Today, I gave a talk at Royal Holloway for the TECHNE consortium of Ph.D. students on open access and scholarly communications. In the second part of the session, as I often do, I opened up into a “blue-skies” game where I ask those present, in groups, to think through what they want from a system of scholarly communications and how they would design it from scratch today if they were freed of practical and social constraints. It’s at once an amazing and inspiring session and then a little depressing when the utopianism (in a pejorative sense) of the vision (which isn’t technically impossible) is curtailed.
Some principles that the Ph.D. students present at the session presented, and which I thought were amazing, included:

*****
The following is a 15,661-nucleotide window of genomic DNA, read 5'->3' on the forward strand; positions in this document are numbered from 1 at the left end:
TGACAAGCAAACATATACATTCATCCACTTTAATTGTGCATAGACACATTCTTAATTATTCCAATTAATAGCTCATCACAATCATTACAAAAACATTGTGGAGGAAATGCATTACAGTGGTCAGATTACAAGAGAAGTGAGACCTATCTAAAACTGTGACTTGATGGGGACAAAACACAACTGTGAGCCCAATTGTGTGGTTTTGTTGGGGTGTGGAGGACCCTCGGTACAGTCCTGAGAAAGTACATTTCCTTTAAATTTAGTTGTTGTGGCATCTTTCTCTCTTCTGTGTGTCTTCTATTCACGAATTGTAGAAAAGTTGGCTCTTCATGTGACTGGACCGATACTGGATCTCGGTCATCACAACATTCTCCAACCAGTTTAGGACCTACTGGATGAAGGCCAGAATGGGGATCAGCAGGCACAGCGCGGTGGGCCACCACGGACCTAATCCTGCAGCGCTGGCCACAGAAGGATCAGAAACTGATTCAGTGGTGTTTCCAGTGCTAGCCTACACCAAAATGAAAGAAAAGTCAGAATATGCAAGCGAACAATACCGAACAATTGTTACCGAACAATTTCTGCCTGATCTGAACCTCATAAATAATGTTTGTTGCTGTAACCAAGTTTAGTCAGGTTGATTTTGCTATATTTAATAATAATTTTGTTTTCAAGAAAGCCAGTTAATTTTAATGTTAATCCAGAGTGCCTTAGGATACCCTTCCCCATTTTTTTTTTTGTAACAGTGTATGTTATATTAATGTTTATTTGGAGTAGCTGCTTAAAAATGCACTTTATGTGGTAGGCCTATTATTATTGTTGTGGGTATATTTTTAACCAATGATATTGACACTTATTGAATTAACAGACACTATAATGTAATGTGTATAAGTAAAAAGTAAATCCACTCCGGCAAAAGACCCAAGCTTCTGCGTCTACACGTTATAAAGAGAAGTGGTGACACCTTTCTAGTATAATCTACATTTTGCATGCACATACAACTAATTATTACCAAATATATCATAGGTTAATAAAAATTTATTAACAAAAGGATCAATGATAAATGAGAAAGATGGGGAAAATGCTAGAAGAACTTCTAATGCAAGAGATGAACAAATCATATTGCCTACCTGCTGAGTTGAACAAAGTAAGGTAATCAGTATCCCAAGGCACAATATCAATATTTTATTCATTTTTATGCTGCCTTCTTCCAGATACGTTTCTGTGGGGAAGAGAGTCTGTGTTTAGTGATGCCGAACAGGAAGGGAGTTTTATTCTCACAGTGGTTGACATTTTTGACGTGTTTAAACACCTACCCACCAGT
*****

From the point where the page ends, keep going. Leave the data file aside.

- It should be open to participation (authorship) and to reading without financial barriers as an underlying and immutable ethical principle
- Libraries should go back to being libraries, not finance centres; librarians will be key in helping us to navigate the future information world
- We need new ways to represent and group communities and their values, beyond the journal
- Where we situate peer review and gatekeeping (pre- or post-) has a fundamental influence on the political economy of the system
- There is nothing good enough at present to allow the publication and presentation of some of the dynamic types of work that these students want to produce; we need to fix this
This “imagining a world” of subjunctive possibility, a world buried by our own, is a great form of critical thinking that doesn’t just stop at criticism but asks what we want and need. Of course, many of these elements are hard to transition to and may even be impossible. But it was so refreshing to hear these entirely sensible but (for some) nonetheless radical ideas surfaced by early career scholars.